I also believe in what I can measure. But how do I know if the quiet kid that’s sitting in the back row has untapped potential? What I know is what I can see: kids who ask questions, work on the exercises and interact in class. If there’s a hidden seam of talent running deep within our kids, how do I find it? And finding it, how do I bring it to the surface?
Ken Takei

You guys sound like Professors at Georgia Tech (I’m BSID ’88). In my last two quarters I taught some freshmen classes. It was a lot of fun and I made it point to know each one of my students. If there was potential there, I would have known it. If there wasn’t but the kid was trying and wanted to continue with the class, I would help him as much asRead More I could.

As a former student, we new who the ones that were real teachers and the ones who were writing the papers and waiting for the big T. As Profs, you should know that the kids you are teaching aren’t dumb. If the kid in the back is really into your class, they’ll do great. Put some responsibility on the kid, after all, they are paying for the privilege to sit in your class.
Jim Huggins

Ken: believe me, we know. It’s just hard to do that when the reward structure works against you. I try to do it when I can. Of course, I’ve got tenure, so I’ve got some freedom there. Still, it’s disheartening to see that the real @$$!#s get promoted above you because publishing is “real work”.
Bettina Bair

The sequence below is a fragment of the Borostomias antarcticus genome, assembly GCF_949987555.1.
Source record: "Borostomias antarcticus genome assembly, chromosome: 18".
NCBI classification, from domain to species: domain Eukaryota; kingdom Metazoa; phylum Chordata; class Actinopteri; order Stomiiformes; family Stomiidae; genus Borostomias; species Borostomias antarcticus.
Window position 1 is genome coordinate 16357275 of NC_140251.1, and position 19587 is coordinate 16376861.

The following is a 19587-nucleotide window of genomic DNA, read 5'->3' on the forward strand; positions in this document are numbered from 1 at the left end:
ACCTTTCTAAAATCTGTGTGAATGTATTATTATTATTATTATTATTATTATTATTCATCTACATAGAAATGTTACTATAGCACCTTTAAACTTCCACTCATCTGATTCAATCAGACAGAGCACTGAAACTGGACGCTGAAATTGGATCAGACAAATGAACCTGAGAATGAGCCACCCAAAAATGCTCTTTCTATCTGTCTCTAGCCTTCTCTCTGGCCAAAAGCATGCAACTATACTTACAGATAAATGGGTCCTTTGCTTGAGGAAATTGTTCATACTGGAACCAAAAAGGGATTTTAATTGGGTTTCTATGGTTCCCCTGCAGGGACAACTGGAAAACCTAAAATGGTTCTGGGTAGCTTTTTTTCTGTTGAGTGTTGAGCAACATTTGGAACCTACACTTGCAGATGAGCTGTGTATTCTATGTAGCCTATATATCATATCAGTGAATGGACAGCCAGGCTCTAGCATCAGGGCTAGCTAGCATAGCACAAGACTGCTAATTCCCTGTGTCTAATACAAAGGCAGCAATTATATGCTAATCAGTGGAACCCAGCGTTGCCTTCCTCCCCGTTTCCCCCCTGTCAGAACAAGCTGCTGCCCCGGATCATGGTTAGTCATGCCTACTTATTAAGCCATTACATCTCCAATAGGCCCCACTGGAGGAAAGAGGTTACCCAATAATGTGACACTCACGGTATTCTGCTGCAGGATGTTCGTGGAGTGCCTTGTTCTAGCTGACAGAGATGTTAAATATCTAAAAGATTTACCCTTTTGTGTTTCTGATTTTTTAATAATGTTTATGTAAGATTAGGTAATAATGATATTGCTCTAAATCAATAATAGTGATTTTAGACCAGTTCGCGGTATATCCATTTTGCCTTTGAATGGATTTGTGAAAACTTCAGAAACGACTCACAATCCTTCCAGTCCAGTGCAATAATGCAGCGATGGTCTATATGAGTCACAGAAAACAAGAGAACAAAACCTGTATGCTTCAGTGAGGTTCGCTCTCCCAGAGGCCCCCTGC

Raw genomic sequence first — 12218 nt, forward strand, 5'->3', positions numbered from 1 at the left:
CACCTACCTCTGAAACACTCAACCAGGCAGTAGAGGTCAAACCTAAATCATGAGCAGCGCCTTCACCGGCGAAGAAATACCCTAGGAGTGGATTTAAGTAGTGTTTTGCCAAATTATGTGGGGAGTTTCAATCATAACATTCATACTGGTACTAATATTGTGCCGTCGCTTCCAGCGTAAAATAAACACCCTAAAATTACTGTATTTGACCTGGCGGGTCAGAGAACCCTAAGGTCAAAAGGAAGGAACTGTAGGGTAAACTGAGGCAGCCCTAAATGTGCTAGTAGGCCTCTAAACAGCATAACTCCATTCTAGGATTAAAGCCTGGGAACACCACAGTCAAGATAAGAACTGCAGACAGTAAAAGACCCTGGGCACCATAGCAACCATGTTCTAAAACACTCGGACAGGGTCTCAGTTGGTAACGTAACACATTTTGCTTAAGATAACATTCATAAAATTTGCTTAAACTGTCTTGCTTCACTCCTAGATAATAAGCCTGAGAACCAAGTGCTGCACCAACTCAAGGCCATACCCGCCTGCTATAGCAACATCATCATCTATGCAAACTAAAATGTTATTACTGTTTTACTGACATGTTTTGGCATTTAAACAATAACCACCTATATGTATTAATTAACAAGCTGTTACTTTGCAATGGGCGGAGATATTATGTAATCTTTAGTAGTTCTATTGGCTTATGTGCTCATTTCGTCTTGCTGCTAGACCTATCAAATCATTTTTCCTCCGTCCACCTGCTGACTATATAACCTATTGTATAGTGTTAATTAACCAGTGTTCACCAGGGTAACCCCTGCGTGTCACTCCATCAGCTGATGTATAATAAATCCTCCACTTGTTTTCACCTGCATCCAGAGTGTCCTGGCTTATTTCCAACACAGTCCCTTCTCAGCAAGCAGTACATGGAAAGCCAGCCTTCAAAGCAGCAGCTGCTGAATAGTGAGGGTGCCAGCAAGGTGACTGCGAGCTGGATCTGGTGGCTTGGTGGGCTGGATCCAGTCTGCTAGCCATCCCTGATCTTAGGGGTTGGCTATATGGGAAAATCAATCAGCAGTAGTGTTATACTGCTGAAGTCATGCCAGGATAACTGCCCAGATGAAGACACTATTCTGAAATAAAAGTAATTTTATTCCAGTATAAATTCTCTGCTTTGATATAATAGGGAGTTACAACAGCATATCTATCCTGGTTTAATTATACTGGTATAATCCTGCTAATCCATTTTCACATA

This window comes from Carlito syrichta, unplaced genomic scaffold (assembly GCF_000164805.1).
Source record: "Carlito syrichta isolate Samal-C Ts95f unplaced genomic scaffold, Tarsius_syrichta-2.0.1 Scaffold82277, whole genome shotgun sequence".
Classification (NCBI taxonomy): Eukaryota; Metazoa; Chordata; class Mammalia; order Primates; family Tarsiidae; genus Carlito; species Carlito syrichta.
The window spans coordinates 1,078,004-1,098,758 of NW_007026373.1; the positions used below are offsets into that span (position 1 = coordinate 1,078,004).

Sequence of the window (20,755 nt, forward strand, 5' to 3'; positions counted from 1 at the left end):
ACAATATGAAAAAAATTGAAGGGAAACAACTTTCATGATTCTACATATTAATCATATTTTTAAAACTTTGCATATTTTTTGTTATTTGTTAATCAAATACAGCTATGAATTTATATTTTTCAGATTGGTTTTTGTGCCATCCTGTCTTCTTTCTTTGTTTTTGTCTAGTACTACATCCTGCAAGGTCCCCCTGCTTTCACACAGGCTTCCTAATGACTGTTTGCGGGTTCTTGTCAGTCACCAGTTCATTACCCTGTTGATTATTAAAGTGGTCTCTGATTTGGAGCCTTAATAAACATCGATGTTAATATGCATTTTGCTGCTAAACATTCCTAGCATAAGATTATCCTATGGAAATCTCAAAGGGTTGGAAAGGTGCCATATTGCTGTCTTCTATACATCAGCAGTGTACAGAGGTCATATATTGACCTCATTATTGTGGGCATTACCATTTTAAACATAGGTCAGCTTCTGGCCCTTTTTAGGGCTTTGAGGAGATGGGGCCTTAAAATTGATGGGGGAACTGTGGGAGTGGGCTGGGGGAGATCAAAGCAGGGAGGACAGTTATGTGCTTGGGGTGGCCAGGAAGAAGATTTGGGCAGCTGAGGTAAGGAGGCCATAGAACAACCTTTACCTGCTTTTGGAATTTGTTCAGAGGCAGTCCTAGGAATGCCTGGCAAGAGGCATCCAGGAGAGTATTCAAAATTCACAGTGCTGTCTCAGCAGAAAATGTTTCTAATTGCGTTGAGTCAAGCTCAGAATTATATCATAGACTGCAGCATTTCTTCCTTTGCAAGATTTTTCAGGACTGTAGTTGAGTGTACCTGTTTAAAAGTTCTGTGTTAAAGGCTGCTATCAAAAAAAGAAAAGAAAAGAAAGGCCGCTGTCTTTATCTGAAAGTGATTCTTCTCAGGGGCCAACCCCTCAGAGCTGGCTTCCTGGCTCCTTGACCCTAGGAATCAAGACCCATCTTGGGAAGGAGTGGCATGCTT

@Ken — How do you know when there is “potential there”? Do you measure/assess “effort”? Can you train another person to detect it? And when do you determine that effort=untapped potential?

It sounds like you are saying that if we can’t see hidden talent, then we must be a) lazy, b) blind, c) uninterested, and/or d) ignorant. But hidden Read Moretalent, is by definition, hidden. Like my mining analogy (above), you can make some guesses about where it might be good to drill for oil, but that doesn’t tell you anything about its quality or volume.

Ken Takei

@Bettina – Why do you need to know that there is potential. And I don’t mean this in a mean way, but youRead More’re the teacher, they are the students. Is it your objective to not only teach but find who are the best at what you are teaching? How do you know what their background is or isn’t? What if I was going through pledge-ship for a fraternity and making a “B” in Calculus “was good enough” for me. Was it the prof’s job to find me and make sure or rather ask, why I wasn’t living to my full potential? A good teacher teaches all their students as best as possible. Some will learn. Some won’t. The reasons why or why not aren’t the concern of the teacher, unless the student brings it up with them, i.e., “My mom just died of cancer.”
Bettina Bair

@Ken — I was responding to Mark’s question, “So what will convince computing educators that their definition of “best and brightest” is inaccurate or even downright wrong?”

If our definition is wrong, what is the right one? And, having redefined talent, how can we find it?

September 2, 2009 at 10:17 am 1 comment